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Observing and Recording

Those who travelled to Iceland in the 19th century had many different objectives in mind - some were in search of cultural links with Scotland and North Britain, others were seeking adventure and new experience. The urge to observe and record was a shared one, which has left many vivid accounts of the country and its changing society.

Facts and figures about Iceland's economy and society were collected by these early travellers. Their records sometimes took the form of statistics - details for instance about the imports and exports of Iceland were provided by Sir George Steuart Mackenzie in Travels in the Island of Iceland (1812).

 

Drawing of an Icelandic house

An Icelandic House from Travels in Iceland, Ólafsson and Pálsson (1805)

 

Sir Richard Burton (1821-1890), better known for his African travels and works of translation, spent the summer of 1872 in Iceland. He made detailed observations on agriculture and rural society. His recollections, in Ultima Thule:Or, A Summer in Iceland (1875), include a table listing families and their servants by occupational categories.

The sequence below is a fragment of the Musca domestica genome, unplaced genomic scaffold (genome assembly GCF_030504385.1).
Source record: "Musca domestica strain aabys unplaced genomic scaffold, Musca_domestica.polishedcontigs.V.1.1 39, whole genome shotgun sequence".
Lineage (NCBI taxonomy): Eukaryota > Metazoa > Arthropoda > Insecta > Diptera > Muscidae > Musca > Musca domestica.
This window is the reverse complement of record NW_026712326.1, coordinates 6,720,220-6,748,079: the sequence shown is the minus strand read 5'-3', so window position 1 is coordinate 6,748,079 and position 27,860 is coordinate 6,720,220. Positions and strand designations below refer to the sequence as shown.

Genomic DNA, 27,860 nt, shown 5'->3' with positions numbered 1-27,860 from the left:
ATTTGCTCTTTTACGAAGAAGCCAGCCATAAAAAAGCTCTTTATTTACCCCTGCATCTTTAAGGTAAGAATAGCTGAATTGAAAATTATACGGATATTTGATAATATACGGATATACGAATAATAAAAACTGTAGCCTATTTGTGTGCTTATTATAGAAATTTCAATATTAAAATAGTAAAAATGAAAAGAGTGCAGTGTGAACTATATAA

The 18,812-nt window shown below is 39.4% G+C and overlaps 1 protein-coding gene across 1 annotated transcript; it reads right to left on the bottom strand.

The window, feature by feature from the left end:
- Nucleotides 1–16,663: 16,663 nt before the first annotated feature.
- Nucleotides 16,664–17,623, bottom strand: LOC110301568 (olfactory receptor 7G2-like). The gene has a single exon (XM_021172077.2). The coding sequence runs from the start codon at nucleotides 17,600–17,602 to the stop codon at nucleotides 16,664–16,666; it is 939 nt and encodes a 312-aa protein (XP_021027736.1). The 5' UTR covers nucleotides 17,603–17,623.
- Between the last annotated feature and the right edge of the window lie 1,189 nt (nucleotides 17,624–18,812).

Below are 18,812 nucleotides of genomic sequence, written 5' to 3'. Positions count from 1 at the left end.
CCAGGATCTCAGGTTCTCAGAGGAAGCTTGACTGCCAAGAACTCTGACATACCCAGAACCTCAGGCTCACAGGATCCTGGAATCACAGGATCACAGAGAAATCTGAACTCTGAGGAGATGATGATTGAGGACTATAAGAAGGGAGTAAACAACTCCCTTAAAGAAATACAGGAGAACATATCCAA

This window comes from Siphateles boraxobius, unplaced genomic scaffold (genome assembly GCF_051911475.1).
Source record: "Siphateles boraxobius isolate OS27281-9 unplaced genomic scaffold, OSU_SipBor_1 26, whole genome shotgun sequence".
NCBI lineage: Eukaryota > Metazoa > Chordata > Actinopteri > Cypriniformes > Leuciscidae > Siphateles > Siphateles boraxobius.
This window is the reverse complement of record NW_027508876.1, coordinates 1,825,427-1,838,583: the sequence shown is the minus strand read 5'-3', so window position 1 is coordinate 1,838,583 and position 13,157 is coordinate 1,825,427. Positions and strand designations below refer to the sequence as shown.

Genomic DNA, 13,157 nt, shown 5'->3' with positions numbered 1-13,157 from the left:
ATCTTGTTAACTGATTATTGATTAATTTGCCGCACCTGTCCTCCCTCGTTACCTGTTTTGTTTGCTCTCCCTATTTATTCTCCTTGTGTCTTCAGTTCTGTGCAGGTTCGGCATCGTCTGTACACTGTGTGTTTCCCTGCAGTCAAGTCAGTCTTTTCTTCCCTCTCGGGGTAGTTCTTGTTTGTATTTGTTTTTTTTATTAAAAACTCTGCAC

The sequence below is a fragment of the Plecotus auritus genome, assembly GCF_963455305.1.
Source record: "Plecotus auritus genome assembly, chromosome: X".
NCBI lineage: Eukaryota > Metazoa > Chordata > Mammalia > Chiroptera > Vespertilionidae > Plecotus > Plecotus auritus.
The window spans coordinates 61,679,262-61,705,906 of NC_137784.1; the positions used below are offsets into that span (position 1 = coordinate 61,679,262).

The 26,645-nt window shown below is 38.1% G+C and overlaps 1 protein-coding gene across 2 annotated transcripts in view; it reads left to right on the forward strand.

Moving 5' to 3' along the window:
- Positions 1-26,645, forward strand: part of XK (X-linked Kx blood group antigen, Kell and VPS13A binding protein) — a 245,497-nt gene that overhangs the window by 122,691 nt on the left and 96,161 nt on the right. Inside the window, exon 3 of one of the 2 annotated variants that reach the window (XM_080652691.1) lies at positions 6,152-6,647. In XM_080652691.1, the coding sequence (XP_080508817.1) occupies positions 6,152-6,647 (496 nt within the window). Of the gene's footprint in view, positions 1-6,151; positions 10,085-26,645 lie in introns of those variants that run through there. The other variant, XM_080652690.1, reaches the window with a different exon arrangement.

Illustration showing an Icelandic family together, one of them is reading a book aloud

An Icelandic Home from Iceland: its volcanoes, geysers, and glaciers, Forbes (1829-1876)

 

Although the illustrations in travel books tend to concentrate on dramatic scenery, they also portray Icelandic homes and the rural economy. Charles Stuart Forbes (1829-1876) in Iceland: its volcanoes, geysers, and glaciers (1860) depicts the interior of a modest house, with the family listening to a story being read.

Different perspectives on domestic life are found in the floor plan of a farm house, published in Sabine Baring-Gould's Iceland, Its Scenes and Sagas (1863), and in the image of a homestead in its rural setting, recorded by Ólafsson and Pálsson (Travels in Iceland, 1805).

 

Plan and Elevation of Icelandic farm, showing the different room functions

Plan and Elevation of Icelandic farm from Iceland, Its Scenes and Sagas, Baring-Gould (1863)

 

Next: Northern Tongues

 

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